Rosh Hashanah -2011

I would like to deconstruct some of the Hebrew thoughts and words of the shortest, sunniest of all the 150 t’hilim in the Book of Psalms, Psalm 23, which King David did, or did not write.

Maybe saying, “The Lord is my shepherd” is out of date. We have no experience herding sheep. Some of us knit, spin, and weave, but that is about it. I eat lamb. The intimacy of that opening is missed. I, personally, have been close to sheep and I don’t recommend the smell. Still, saying “The Lord is my mentor” lacks a little, but it may be the closest we can come.

The translation of I shall not want is better said, I shall not lack. He lays me down — stretches me out, actually — in green pastures. He leads me beside tranquil waters. He restores my soul. I like the translation of restores, because the word ‘y’ shoved also means to bring back something that had been taken away. Peace of mind, tranquility can vanish in a moment — the money’s lost, the key is lost, the kid is lost — and it feels very, very good when tranquility returns. What a blessing! We have all lost bits of our souls here and there and feel the urge for restoration.

The English goes: He heads me in the paths of righteousness — uh oh. He leads me in orbits, in circles of righteousness. We say what goes around comes around and righteousness does have an orbit — from those around you, radiating outward. For His name’s sake. What does that mean? I think it’s the easiest thing in the world to slander God. Every person who makes us say, “How could God have allowed this cruelty, this lawlessness?” slanders God. Every deed that makes people say, “Thank God,” helps us to accept the rightness of law and compassion, God’s good Name.

Though I walk through the valley of death — Shadow Valley, really, I will fear no evil, for You are with me. Your rod and Your staff they comfort me. Oops. A staff, in Hebrew, is a support, a rod inflicts. Is the Psalm saying that we should be comforted by what beats us? Unjust punishment is the worst thing I have ever endured, just punishment has a certain comfort, grace if you will, because it points to order in the universe. Someone is minding the store.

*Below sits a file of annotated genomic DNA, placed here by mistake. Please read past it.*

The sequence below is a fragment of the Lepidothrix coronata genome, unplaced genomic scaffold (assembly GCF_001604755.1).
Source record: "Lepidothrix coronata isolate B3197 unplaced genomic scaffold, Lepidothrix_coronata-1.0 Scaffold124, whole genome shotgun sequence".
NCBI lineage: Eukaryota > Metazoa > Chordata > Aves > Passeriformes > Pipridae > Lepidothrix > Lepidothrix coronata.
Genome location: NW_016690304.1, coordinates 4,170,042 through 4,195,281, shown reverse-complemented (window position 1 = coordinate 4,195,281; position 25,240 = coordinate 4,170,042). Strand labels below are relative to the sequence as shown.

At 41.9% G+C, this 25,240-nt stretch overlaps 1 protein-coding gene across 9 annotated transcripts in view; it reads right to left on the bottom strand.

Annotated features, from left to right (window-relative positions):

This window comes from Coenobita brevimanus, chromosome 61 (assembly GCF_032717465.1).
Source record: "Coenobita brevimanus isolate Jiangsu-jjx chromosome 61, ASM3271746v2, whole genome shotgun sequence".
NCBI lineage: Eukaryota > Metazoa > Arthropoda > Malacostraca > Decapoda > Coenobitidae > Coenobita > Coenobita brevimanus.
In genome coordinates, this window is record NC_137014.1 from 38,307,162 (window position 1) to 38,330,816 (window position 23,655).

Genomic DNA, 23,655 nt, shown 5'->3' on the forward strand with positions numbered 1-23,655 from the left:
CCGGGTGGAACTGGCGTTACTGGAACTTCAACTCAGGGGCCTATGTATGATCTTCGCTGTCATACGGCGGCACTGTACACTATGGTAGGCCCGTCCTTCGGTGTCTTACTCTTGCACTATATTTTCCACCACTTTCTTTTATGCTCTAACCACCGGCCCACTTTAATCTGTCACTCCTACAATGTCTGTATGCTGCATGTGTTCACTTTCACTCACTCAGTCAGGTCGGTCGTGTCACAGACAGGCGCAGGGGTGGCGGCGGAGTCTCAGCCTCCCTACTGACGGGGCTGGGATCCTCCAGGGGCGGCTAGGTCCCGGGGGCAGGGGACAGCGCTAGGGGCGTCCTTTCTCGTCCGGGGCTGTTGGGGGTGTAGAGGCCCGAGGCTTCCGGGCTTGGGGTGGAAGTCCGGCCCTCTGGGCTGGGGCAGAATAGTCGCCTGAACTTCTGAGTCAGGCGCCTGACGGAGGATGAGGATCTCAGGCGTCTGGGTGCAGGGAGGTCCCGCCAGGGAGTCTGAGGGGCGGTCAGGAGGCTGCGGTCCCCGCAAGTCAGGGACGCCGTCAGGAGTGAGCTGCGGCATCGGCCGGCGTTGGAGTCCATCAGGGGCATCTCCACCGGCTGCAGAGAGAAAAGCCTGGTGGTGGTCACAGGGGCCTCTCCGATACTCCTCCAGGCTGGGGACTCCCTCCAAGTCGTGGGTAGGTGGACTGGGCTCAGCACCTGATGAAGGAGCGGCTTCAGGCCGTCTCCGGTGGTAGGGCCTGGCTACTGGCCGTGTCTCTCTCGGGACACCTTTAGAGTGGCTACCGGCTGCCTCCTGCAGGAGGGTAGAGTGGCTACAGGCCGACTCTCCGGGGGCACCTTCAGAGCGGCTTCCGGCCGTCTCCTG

You prepare a table before me in front of my enemies — the word is stronger, oppressors. Anyone can have an enemy — I’ve had three in my life, all carefully chosen and fully up to my standards, worthy of my enmity. They’re all dead, now, and I haven’t replaced them. Slots are open. But the word says oppressor, and that’s another matter.

You have anointed — that’s poured oil on my head. I don’t think having oil poured on my head is a treat, but consider that in those days, as in these, oil is a good cure for scurf, mange, and companions moving in you hair. Every good host in those days welcomed his guests with a little oil so they wouldn’t have to go through dinner picking and scratching. We all want to be alone in our hats. I know I do. My cup runs over — well, is full.

Surely, goodness and mercy will follow me all the days of my life. The problem here is with the word follow. The roof radaf means pursue, as in synagogues named rodef shalom — pursue peace — it also means to chase after. What a picture — me running as fast as I can while Goodness and Mercy are pounding after me yelling, “Stop, — wait for us,” and me yelling back at them, “It’s too much responsibility. It takes too much time,” and Goodness and Mercy without time, trouble, and I.Q. land us all in the soup. They’re out of breath and panting. They can’t follow me in a car — gas is getting expensive, but they will chase after me all my life. Maybe they’ll catch up. I’m getting old, slowing down.

And I will dwell in the House of the Lord forever. This is the mistranslation that started the whole kerfuffle. It does not say forever — it says length of days. I think that means a lifetime, a lifetime here on earth now. That’s where Goodness and Mercy are, where Happiness is.